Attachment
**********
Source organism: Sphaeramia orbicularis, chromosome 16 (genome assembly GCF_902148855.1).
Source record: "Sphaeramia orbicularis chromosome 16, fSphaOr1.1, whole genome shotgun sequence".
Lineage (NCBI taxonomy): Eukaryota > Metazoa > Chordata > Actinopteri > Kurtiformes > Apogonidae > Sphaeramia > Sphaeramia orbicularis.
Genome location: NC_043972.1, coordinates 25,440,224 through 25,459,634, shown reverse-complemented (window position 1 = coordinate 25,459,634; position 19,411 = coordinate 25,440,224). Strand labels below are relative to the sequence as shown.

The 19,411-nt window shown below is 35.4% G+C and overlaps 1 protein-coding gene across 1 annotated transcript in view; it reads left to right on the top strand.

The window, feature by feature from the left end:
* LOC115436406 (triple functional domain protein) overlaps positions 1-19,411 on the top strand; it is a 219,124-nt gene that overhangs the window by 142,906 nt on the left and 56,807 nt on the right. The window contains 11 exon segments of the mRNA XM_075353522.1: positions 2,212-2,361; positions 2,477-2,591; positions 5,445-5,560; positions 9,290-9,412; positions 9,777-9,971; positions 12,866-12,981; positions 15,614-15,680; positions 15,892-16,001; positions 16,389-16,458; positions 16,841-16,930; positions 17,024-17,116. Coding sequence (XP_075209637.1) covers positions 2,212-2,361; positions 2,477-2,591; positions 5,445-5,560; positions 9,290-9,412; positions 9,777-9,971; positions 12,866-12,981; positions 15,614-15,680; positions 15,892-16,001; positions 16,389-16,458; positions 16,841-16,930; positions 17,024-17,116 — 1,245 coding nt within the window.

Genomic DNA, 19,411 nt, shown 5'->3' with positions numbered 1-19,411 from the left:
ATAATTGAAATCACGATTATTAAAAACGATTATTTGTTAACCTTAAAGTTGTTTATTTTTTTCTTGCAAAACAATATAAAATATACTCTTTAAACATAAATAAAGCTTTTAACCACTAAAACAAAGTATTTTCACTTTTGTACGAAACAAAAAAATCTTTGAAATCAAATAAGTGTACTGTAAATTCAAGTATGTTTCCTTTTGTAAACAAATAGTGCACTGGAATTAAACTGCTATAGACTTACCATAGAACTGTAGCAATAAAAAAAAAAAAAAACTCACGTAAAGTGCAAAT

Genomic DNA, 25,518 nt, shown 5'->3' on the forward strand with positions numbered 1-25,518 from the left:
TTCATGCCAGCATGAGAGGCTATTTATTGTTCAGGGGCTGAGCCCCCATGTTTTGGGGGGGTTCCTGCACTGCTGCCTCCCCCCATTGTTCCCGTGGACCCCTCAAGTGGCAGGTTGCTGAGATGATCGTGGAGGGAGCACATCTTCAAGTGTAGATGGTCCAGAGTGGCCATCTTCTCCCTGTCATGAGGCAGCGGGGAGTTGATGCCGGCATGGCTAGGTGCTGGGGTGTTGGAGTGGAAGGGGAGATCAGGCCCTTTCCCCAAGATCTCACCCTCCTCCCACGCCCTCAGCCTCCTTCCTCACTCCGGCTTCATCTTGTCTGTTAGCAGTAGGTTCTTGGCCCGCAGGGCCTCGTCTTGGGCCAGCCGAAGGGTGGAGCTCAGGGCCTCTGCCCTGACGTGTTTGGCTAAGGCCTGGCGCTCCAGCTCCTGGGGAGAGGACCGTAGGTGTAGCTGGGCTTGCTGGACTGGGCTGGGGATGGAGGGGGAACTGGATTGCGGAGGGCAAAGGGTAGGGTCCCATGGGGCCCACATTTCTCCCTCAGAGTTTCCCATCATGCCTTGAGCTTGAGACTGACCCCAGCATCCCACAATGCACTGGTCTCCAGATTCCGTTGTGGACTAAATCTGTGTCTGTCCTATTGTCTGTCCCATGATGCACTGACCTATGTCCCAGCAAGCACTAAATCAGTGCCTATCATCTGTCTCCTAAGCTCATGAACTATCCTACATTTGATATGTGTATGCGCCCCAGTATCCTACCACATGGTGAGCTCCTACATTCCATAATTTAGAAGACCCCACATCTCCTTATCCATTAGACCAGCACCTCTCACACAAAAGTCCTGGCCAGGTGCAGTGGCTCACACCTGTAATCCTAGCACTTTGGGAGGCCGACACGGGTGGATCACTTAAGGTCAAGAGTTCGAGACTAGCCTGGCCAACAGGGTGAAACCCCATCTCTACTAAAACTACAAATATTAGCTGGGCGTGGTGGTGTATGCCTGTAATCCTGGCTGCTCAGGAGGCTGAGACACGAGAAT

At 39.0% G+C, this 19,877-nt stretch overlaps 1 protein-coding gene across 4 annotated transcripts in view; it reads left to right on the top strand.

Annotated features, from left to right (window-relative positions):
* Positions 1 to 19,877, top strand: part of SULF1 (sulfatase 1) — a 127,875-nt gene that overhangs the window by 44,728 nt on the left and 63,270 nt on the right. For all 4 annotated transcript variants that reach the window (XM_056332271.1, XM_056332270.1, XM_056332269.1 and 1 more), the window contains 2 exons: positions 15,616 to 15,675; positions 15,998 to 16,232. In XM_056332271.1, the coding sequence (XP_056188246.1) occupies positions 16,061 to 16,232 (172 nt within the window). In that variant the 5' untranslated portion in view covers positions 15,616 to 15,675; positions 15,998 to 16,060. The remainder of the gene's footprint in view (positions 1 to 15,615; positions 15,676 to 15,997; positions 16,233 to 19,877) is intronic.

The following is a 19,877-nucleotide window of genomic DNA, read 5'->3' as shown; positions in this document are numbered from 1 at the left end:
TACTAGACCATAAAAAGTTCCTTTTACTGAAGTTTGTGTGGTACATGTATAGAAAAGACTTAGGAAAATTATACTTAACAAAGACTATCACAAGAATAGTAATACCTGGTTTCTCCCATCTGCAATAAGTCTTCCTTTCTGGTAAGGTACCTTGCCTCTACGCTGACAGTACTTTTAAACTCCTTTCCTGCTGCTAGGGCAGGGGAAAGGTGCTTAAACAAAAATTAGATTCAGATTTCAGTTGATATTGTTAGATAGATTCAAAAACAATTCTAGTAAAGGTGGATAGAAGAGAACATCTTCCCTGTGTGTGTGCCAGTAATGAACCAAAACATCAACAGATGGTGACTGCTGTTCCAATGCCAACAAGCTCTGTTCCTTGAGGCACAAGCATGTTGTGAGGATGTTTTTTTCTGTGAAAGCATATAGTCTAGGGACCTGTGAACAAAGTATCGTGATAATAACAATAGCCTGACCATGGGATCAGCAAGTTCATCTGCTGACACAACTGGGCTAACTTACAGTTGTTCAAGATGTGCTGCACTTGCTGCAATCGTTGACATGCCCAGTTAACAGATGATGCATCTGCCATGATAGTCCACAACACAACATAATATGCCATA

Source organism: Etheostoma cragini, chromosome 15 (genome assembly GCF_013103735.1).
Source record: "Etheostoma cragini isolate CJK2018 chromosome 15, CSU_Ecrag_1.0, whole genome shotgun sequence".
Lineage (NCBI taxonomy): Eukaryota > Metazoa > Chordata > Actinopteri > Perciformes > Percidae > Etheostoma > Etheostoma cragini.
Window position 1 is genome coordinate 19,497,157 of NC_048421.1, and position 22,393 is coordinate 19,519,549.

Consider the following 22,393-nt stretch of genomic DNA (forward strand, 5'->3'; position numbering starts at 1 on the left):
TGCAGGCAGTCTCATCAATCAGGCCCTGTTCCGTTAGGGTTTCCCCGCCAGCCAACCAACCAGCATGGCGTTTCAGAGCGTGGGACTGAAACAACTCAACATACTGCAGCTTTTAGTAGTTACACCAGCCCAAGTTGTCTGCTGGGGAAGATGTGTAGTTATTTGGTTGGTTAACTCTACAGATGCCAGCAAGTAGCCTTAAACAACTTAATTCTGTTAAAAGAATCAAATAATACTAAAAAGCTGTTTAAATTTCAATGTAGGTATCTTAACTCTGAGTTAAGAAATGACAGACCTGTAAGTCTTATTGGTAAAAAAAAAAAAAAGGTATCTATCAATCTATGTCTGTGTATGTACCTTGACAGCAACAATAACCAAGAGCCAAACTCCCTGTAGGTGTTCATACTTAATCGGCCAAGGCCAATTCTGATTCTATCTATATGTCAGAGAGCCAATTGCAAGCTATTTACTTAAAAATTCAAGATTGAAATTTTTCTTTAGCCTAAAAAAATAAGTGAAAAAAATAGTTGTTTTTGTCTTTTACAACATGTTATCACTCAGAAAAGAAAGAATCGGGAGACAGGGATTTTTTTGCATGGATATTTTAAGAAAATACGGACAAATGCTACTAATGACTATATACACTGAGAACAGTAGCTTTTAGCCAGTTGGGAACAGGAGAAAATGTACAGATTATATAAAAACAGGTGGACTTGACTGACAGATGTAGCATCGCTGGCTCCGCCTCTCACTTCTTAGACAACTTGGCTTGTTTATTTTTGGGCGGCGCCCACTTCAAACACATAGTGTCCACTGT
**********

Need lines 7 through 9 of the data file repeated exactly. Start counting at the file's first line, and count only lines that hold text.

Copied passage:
* LOC115436406 (triple functional domain protein) overlaps positions 1-19,411 on the top strand; it is a 219,124-nt gene that overhangs the window by 142,906 nt on the left and 56,807 nt on the right. The window contains 11 exon segments of the mRNA XM_075353522.1: positions 2,212-2,361; positions 2,477-2,591; positions 5,445-5,560; positions 9,290-9,412; positions 9,777-9,971; positions 12,866-12,981; positions 15,614-15,680; positions 15,892-16,001; positions 16,389-16,458; positions 16,841-16,930; positions 17,024-17,116. Coding sequence (XP_075209637.1) covers positions 2,212-2,361; positions 2,477-2,591; positions 5,445-5,560; positions 9,290-9,412; positions 9,777-9,971; positions 12,866-12,981; positions 15,614-15,680; positions 15,892-16,001; positions 16,389-16,458; positions 16,841-16,930; positions 17,024-17,116 — 1,245 coding nt within the window.

Genomic DNA, 19,411 nt, shown 5'->3' with positions numbered 1-19,411 from the left:
ATAATTGAAATCACGATTATTAAAAACGATTATTTGTTAACCTTAAAGTTGTTTATTTTTTTCTTGCAAAACAATATAAAATATACTCTTTAAACATAAATAAAGCTTTTAACCACTAAAACAAAGTATTTTCACTTTTGTACGAAACAAAAAAATCTTTGAAATCAAATAAGTGTACTGTAAATTCAAGTATGTTTCCTTTTGTAAACAAATAGTGCACTGGAATTAAACTGCTATAGACTTACCATAGAACTGTAGCAATAAAAAAAAAAAAAAACTCACGTAAAGTGCAAAT